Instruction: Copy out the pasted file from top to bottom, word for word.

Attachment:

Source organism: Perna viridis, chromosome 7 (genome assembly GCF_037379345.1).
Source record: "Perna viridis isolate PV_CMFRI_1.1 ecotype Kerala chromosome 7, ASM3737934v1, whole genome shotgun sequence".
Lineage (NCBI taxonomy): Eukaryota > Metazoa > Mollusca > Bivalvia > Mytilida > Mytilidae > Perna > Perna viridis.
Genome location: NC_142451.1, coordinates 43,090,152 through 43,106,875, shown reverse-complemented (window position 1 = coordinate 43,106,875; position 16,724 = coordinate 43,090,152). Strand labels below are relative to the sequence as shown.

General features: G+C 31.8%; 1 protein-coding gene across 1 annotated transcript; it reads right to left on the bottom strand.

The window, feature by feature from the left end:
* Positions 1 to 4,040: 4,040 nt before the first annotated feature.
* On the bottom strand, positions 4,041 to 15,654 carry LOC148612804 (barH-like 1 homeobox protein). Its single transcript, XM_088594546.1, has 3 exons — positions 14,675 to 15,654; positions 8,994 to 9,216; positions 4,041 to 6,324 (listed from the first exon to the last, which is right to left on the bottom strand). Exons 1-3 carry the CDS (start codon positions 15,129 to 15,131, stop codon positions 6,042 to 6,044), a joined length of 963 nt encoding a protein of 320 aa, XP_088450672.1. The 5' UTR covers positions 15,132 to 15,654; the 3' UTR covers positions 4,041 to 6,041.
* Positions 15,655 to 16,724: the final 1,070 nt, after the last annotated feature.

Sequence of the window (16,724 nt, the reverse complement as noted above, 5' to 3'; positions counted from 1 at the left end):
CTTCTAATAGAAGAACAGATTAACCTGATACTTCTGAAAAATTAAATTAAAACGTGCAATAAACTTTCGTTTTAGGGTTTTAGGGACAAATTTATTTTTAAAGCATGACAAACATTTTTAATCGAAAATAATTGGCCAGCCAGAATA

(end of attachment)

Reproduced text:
Source organism: Perna viridis, chromosome 7 (genome assembly GCF_037379345.1).
Source record: "Perna viridis isolate PV_CMFRI_1.1 ecotype Kerala chromosome 7, ASM3737934v1, whole genome shotgun sequence".
Lineage (NCBI taxonomy): Eukaryota > Metazoa > Mollusca > Bivalvia > Mytilida > Mytilidae > Perna > Perna viridis.
Genome location: NC_142451.1, coordinates 43,090,152 through 43,106,875, shown reverse-complemented (window position 1 = coordinate 43,106,875; position 16,724 = coordinate 43,090,152). Strand labels below are relative to the sequence as shown.

General features: G+C 31.8%; 1 protein-coding gene across 1 annotated transcript; it reads right to left on the bottom strand.

The window, feature by feature from the left end:
* Positions 1 to 4,040: 4,040 nt before the first annotated feature.
* On the bottom strand, positions 4,041 to 15,654 carry LOC148612804 (barH-like 1 homeobox protein). Its single transcript, XM_088594546.1, has 3 exons — positions 14,675 to 15,654; positions 8,994 to 9,216; positions 4,041 to 6,324 (listed from the first exon to the last, which is right to left on the bottom strand). Exons 1-3 carry the CDS (start codon positions 15,129 to 15,131, stop codon positions 6,042 to 6,044), a joined length of 963 nt encoding a protein of 320 aa, XP_088450672.1. The 5' UTR covers positions 15,132 to 15,654; the 3' UTR covers positions 4,041 to 6,041.
* Positions 15,655 to 16,724: the final 1,070 nt, after the last annotated feature.

Sequence of the window (16,724 nt, the reverse complement as noted above, 5' to 3'; positions counted from 1 at the left end):
CTTCTAATAGAAGAACAGATTAACCTGATACTTCTGAAAAATTAAATTAAAACGTGCAATAAACTTTCGTTTTAGGGTTTTAGGGACAAATTTATTTTTAAAGCATGACAAACATTTTTAATCGAAAATAATTGGCCAGCCAGAATA